Mon, Jan 07, 2008 - Page 8 News List

LETTERS: Speaking isn't the key

In "Keeping it English in the classroom" (Letters, Dec. 25, page 8), Kao Shin-fan (高士凡) suggests that English teachers should combine "persistent persuasion with pressure" and even "moderate nagging" to make sure students use English in classes, because "most students learn how to speak English by actually speaking it."

The research does not support this contention. Rather, the evidence is overwhelming that we acquire language not by producing it but by understanding it, by listening and reading.

Studies tell us, for example, that increased speaking and writing do not consistently result in more language development, but increased listening and reading do.

Also, there are many cases of substantial amounts of language acquisition taking place with very little and sometimes no production, but with lots of input. Finally, language is extremely complex: We don't talk enough, or write enough, to account for all the vocabulary and grammar that we acquire.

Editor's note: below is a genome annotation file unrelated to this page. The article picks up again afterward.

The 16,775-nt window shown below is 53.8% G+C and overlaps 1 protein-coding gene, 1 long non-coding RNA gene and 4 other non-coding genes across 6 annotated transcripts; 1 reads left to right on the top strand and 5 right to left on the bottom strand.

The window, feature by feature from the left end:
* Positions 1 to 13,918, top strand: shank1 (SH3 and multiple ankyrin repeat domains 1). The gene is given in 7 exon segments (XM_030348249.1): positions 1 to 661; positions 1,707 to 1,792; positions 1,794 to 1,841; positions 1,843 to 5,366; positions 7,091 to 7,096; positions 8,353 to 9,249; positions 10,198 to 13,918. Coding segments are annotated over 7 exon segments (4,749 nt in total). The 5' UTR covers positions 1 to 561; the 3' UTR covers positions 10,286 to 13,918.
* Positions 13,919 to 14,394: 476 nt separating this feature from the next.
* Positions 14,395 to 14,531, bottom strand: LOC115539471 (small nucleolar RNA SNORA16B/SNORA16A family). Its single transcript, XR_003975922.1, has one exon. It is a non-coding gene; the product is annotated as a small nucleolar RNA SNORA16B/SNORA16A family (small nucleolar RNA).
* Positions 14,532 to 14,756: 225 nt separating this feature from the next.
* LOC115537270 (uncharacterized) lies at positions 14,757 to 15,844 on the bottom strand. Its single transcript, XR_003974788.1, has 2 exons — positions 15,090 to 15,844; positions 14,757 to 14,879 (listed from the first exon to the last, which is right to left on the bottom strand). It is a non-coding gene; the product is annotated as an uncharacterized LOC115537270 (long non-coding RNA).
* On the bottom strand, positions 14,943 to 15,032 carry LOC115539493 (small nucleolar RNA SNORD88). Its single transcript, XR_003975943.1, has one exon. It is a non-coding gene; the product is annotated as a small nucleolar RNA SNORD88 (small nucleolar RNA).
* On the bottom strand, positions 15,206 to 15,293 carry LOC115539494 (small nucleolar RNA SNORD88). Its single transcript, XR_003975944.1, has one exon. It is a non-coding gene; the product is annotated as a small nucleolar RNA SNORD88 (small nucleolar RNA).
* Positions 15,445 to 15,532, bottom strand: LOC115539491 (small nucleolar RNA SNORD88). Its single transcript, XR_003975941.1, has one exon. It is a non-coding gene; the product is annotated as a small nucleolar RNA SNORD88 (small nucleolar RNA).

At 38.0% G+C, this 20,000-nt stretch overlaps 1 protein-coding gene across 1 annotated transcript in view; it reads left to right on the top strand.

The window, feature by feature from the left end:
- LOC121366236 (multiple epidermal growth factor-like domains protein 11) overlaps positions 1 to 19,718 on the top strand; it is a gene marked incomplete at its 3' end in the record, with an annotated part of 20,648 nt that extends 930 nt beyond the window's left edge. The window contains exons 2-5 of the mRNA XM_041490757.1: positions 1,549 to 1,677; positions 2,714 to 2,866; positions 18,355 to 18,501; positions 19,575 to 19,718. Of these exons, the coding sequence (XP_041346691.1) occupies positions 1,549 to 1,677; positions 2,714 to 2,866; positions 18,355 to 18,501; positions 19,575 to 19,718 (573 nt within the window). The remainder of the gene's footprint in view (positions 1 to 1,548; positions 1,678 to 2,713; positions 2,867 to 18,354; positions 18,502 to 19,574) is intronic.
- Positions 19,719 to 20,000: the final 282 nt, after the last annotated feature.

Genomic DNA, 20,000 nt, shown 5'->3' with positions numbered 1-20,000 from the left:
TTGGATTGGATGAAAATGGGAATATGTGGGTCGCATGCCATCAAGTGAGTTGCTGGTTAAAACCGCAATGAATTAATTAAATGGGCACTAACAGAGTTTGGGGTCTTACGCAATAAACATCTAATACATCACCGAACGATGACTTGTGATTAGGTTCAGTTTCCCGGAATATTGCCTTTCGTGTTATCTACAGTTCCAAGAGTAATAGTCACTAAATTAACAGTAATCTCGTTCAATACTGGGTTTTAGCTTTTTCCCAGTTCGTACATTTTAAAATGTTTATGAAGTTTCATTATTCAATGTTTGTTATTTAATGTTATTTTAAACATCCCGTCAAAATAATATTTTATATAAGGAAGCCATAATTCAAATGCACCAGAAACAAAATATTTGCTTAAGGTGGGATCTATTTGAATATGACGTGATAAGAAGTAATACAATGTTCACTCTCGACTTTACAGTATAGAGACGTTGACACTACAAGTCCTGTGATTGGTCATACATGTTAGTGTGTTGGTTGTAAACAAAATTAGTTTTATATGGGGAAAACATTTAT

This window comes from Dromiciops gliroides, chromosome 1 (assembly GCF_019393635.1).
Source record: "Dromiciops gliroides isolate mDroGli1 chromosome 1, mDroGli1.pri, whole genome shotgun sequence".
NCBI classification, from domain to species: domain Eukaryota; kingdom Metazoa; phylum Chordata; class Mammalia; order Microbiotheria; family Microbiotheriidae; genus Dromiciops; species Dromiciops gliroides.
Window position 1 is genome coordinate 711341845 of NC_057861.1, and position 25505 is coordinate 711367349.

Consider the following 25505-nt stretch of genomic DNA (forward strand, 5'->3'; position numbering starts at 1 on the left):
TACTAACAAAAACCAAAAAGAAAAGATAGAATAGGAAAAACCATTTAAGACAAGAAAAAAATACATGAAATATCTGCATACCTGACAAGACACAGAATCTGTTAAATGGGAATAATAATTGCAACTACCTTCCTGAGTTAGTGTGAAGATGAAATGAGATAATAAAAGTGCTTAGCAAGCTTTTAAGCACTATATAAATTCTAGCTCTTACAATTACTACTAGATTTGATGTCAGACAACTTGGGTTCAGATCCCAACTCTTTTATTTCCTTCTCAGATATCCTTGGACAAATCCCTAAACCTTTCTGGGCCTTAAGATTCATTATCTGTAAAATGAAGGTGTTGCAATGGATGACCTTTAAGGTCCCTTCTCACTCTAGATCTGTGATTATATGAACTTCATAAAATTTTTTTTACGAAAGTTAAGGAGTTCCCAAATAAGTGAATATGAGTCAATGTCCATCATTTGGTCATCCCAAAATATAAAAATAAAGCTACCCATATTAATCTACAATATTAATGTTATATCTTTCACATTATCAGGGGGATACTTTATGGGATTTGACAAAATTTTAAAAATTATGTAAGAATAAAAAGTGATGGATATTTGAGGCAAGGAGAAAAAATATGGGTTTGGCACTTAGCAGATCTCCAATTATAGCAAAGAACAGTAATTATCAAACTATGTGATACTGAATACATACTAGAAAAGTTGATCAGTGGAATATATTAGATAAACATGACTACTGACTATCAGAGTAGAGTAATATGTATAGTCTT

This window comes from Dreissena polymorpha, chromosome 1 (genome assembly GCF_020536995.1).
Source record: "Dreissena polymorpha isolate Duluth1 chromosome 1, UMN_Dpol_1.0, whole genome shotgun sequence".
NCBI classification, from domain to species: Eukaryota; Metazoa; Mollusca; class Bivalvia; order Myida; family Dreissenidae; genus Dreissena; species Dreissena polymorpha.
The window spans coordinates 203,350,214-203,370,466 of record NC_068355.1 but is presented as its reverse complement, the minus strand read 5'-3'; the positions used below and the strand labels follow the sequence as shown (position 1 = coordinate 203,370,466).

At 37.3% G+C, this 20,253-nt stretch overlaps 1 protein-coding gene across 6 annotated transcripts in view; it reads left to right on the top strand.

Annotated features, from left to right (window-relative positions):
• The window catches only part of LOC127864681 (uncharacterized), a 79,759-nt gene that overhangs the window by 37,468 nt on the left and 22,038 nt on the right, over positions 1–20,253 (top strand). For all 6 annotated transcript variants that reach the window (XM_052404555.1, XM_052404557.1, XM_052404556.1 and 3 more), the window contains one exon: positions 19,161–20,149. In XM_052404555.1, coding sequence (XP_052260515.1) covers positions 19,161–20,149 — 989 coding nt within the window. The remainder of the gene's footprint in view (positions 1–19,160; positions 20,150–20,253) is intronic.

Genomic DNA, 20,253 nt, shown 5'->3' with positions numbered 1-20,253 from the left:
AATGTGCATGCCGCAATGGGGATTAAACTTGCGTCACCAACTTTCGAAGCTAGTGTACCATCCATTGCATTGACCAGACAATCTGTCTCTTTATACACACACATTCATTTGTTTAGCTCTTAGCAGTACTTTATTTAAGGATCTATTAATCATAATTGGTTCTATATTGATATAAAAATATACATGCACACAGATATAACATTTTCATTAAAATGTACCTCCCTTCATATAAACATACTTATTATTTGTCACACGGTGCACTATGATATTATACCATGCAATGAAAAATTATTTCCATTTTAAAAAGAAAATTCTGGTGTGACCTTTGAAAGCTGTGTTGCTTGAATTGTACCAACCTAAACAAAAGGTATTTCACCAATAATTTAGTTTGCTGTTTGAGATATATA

The best hypothesis is that the ability to speak is the result of language acquisition, not the cause. If this is true, forcing students to speak before they are ready is not only useless, but counterproductive. The best way to develop spoken fluency is to provide lots of interesting and comprehensible input. This means more pleasure reading and more listening (try for a free source of English input, designed for intermediate students of English as a foreign language).

Prof. Stephen Krashen

Los Angeles, California

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